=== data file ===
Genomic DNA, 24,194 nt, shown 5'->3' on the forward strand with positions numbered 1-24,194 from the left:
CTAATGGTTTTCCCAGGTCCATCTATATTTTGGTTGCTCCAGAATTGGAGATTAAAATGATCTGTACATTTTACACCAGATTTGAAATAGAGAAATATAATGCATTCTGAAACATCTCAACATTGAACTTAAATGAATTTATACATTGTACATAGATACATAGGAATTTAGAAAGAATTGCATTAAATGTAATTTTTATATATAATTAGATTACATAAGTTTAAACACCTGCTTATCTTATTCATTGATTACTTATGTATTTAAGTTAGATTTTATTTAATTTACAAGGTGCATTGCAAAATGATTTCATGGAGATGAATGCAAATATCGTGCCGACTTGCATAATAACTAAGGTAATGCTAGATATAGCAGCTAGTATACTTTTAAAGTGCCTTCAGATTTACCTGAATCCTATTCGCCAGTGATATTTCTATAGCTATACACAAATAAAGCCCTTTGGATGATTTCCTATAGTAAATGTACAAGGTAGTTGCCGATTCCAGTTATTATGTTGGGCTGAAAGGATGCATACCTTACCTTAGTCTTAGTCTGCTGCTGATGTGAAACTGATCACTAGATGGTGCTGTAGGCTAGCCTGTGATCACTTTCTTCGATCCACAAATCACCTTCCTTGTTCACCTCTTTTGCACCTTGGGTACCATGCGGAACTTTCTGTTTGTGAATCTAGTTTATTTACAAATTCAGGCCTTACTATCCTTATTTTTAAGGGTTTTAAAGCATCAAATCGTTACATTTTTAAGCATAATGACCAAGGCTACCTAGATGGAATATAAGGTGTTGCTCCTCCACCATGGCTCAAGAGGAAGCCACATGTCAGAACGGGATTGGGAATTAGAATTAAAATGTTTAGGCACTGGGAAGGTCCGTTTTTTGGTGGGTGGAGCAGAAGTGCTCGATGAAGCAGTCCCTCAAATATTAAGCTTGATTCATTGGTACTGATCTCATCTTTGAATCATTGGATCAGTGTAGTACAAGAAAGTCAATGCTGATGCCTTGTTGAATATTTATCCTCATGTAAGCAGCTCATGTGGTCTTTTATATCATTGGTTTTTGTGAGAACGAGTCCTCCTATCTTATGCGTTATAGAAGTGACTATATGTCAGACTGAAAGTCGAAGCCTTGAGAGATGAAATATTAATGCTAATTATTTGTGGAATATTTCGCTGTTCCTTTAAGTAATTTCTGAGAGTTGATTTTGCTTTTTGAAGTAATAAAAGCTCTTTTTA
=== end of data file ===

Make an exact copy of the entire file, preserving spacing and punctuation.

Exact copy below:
Genomic DNA, 24,194 nt, shown 5'->3' on the forward strand with positions numbered 1-24,194 from the left:
CTAATGGTTTTCCCAGGTCCATCTATATTTTGGTTGCTCCAGAATTGGAGATTAAAATGATCTGTACATTTTACACCAGATTTGAAATAGAGAAATATAATGCATTCTGAAACATCTCAACATTGAACTTAAATGAATTTATACATTGTACATAGATACATAGGAATTTAGAAAGAATTGCATTAAATGTAATTTTTATATATAATTAGATTACATAAGTTTAAACACCTGCTTATCTTATTCATTGATTACTTATGTATTTAAGTTAGATTTTATTTAATTTACAAGGTGCATTGCAAAATGATTTCATGGAGATGAATGCAAATATCGTGCCGACTTGCATAATAACTAAGGTAATGCTAGATATAGCAGCTAGTATACTTTTAAAGTGCCTTCAGATTTACCTGAATCCTATTCGCCAGTGATATTTCTATAGCTATACACAAATAAAGCCCTTTGGATGATTTCCTATAGTAAATGTACAAGGTAGTTGCCGATTCCAGTTATTATGTTGGGCTGAAAGGATGCATACCTTACCTTAGTCTTAGTCTGCTGCTGATGTGAAACTGATCACTAGATGGTGCTGTAGGCTAGCCTGTGATCACTTTCTTCGATCCACAAATCACCTTCCTTGTTCACCTCTTTTGCACCTTGGGTACCATGCGGAACTTTCTGTTTGTGAATCTAGTTTATTTACAAATTCAGGCCTTACTATCCTTATTTTTAAGGGTTTTAAAGCATCAAATCGTTACATTTTTAAGCATAATGACCAAGGCTACCTAGATGGAATATAAGGTGTTGCTCCTCCACCATGGCTCAAGAGGAAGCCACATGTCAGAACGGGATTGGGAATTAGAATTAAAATGTTTAGGCACTGGGAAGGTCCGTTTTTTGGTGGGTGGAGCAGAAGTGCTCGATGAAGCAGTCCCTCAAATATTAAGCTTGATTCATTGGTACTGATCTCATCTTTGAATCATTGGATCAGTGTAGTACAAGAAAGTCAATGCTGATGCCTTGTTGAATATTTATCCTCATGTAAGCAGCTCATGTGGTCTTTTATATCATTGGTTTTTGTGAGAACGAGTCCTCCTATCTTATGCGTTATAGAAGTGACTATATGTCAGACTGAAAGTCGAAGCCTTGAGAGATGAAATATTAATGCTAATTATTTGTGGAATATTTCGCTGTTCCTTTAAGTAATTTCTGAGAGTTGATTTTGCTTTTTGAAGTAATAAAAGCTCTTTTTA